One of the most intriguing things about ‘The Ring’ is the way the author manages to inject so much information about that time without seeming to. Like the very best teachers, she weaves facts into the story in such a smooth fashion that you barely realize you are getting a first-class history and geography lesson. We learn the realities of day-to-day living then – and survival. Maps of Sam and Jane’s travels, as well as a selection of photographs and pen-and-ink drawings showing facets of the traders’ lifestyle are included.
Although this is the exceptional story of two bold-spirited people who fell in love, the focus is always on Grandmother Jane. Right away, we meet her sitting ‘stiffly in the high-backed chair’ – a wonderful depiction of a woman who after all, lived in the Victorian age and seems to bring that age’s posture into Canada’s hinterland. A photograph of Grandmother Jane bears out this image.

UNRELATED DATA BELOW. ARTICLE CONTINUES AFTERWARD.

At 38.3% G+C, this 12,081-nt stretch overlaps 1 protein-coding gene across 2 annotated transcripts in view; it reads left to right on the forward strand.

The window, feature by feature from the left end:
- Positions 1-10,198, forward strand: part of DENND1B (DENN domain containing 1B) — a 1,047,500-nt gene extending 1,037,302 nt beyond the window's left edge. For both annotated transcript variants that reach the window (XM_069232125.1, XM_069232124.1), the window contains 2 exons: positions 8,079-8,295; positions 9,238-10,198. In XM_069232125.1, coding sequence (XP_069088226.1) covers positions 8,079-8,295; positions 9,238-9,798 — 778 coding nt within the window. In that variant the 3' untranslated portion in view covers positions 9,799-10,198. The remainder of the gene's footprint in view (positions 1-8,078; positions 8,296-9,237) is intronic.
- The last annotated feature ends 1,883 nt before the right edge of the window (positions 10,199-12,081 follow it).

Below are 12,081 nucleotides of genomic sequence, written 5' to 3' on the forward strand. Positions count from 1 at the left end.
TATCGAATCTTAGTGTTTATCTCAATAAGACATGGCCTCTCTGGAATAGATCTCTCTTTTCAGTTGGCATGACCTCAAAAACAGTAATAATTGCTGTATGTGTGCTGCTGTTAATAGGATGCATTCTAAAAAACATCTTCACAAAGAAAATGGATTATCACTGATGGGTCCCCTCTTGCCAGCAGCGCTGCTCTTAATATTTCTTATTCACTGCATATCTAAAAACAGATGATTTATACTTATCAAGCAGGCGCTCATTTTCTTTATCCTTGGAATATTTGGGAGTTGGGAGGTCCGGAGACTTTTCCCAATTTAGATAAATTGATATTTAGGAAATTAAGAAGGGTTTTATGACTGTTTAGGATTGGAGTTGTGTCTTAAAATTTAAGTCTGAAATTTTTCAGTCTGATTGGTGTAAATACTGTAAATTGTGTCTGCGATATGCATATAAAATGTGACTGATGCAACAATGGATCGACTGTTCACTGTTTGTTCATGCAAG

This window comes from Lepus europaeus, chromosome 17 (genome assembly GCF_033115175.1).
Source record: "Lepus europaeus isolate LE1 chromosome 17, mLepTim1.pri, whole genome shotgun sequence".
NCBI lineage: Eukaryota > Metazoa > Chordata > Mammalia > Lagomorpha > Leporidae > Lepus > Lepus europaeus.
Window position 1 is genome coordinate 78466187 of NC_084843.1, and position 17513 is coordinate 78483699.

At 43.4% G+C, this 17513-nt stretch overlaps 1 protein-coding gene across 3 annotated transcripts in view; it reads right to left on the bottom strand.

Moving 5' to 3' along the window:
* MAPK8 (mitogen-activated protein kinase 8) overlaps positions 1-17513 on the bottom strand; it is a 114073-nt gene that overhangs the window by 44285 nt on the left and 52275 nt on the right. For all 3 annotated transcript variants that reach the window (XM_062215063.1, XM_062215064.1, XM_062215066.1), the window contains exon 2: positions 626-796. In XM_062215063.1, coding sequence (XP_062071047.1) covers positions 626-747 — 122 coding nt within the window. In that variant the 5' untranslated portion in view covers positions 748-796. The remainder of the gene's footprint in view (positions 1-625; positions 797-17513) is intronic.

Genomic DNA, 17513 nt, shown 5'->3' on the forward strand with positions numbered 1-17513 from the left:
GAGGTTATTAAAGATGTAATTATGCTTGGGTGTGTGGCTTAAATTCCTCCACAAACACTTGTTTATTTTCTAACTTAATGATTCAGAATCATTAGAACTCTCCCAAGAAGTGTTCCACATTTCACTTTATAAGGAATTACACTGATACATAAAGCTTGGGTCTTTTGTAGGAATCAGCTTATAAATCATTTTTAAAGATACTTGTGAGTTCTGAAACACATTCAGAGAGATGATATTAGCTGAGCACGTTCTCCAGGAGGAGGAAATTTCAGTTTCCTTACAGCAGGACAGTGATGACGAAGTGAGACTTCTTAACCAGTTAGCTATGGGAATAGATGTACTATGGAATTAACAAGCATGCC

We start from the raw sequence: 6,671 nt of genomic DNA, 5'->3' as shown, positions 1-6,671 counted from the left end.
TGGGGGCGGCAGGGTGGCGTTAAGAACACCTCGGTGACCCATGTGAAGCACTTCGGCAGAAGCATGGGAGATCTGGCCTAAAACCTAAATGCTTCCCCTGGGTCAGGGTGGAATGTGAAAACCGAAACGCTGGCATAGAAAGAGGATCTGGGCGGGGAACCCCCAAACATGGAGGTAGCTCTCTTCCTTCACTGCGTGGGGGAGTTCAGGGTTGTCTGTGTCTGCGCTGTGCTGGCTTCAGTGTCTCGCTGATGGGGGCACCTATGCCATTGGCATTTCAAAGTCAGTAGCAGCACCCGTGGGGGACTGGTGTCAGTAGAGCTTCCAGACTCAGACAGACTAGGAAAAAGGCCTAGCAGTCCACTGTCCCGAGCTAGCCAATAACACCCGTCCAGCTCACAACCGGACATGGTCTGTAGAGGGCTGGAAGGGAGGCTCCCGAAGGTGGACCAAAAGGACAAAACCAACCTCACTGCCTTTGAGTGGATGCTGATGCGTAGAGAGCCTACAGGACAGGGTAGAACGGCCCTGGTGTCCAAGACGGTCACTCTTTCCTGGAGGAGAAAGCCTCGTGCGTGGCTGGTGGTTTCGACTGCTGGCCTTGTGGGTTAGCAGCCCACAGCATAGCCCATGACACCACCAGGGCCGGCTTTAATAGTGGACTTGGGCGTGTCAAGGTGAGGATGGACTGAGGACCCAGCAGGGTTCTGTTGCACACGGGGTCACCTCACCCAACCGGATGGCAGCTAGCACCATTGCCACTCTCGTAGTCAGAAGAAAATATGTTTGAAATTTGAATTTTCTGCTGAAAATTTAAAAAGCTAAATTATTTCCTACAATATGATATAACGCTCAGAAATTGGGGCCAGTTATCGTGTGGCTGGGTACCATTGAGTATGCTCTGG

But that is only one image: Grandmother Jane could also ride, hunt and paddle a canoe; she knew very well how to survive in the bush as well as doing all the housekeeping, cooking and sewing expected of her. No wonder The Ring is dedicated to all mothers and grandmothers!
We often hear about an earlier time ‘being lost’ to us. This book ensures it won’t be.
Patricia Brooke's most recent short story collection is Traveling Hopefully.
Posted by Writers' Choice Reviews